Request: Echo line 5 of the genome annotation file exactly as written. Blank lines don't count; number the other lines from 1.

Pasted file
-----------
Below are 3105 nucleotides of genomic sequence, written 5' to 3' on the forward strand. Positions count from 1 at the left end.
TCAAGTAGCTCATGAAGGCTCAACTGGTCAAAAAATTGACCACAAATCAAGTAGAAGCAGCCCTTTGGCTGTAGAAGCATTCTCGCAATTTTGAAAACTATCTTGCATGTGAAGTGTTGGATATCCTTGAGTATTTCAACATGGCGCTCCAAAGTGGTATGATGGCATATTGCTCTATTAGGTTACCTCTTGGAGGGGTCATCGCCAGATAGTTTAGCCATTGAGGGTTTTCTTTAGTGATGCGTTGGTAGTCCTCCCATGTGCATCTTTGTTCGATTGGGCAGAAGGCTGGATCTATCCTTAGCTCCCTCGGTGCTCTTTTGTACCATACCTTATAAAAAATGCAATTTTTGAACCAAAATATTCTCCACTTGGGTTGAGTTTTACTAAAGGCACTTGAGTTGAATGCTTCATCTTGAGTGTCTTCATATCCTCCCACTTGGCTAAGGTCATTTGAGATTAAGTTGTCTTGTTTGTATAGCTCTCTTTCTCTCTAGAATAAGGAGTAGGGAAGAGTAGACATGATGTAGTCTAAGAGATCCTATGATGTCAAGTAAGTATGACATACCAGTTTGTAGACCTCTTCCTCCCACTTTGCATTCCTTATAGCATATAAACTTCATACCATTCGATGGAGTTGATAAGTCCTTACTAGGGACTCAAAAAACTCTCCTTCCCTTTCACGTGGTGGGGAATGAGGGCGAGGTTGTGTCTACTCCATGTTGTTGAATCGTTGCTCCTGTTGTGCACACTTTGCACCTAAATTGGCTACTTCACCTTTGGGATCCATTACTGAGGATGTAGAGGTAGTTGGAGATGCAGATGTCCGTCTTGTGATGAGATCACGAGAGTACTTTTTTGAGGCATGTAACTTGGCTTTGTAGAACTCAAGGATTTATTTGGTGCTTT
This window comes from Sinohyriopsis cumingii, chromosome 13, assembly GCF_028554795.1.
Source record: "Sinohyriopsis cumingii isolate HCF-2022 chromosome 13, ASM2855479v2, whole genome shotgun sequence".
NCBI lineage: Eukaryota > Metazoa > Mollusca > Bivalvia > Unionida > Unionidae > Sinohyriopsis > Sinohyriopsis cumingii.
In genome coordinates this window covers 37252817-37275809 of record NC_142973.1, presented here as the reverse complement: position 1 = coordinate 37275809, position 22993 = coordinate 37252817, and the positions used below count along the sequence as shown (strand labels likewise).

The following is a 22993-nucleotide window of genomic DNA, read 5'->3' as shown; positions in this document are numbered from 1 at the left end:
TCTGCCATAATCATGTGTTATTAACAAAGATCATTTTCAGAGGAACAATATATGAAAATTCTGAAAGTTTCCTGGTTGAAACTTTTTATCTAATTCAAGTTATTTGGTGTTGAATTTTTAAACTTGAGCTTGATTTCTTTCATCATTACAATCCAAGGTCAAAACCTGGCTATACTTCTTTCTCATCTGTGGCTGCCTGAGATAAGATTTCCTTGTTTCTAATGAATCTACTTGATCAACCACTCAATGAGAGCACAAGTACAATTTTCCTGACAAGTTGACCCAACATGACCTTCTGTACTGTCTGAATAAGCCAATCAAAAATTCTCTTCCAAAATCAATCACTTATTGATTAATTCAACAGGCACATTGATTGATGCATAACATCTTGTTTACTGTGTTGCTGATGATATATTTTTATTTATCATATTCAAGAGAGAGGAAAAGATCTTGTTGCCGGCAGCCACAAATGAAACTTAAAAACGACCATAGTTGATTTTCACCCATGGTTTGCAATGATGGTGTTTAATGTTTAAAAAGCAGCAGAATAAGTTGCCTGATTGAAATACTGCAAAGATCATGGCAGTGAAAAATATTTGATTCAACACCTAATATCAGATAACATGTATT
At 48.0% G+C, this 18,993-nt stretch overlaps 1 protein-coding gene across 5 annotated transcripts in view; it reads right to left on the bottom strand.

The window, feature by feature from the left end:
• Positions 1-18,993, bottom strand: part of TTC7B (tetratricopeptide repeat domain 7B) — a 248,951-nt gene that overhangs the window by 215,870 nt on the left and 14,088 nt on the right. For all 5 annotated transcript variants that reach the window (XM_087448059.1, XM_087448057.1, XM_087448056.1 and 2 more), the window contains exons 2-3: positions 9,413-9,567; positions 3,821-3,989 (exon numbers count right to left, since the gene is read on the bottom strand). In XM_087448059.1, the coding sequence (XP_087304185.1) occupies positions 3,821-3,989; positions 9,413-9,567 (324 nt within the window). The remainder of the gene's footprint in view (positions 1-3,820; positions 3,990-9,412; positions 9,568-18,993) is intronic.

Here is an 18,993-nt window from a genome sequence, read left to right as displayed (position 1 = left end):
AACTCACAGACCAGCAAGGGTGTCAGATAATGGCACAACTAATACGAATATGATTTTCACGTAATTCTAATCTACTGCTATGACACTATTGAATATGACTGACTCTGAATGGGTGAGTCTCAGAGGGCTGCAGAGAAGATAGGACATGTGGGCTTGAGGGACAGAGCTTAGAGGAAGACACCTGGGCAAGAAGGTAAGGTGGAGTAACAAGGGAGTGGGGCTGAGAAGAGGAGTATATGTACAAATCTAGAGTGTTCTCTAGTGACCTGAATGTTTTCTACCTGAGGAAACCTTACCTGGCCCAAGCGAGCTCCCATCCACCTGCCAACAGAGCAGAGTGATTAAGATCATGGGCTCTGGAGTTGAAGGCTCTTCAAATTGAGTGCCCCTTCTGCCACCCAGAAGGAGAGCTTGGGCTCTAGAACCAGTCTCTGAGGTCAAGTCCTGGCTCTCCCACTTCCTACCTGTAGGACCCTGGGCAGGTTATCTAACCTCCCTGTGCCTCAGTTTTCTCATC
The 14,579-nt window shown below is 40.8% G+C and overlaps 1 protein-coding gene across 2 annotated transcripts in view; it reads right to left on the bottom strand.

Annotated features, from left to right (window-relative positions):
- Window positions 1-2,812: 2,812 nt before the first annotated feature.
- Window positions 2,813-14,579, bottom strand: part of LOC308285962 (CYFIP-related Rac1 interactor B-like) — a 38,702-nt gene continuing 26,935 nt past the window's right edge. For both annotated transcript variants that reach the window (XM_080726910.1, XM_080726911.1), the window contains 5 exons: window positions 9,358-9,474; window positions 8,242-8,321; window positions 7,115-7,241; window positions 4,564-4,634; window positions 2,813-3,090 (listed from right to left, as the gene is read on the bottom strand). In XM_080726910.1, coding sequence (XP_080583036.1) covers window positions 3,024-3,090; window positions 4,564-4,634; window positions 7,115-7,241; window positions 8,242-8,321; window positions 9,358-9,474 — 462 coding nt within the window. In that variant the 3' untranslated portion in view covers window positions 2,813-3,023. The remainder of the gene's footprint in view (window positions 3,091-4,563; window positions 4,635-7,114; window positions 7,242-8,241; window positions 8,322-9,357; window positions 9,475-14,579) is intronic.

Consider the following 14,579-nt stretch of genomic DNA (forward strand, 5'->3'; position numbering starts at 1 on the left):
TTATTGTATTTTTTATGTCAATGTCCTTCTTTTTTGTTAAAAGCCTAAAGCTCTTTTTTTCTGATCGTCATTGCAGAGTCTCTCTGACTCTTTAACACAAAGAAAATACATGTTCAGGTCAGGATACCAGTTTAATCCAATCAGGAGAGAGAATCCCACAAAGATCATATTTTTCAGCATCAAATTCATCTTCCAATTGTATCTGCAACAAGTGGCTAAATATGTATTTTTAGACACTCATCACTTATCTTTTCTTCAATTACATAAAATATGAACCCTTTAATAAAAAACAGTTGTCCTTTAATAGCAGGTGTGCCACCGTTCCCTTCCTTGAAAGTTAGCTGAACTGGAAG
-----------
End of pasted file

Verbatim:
NCBI lineage: Eukaryota > Metazoa > Mollusca > Bivalvia > Unionida > Unionidae > Sinohyriopsis > Sinohyriopsis cumingii.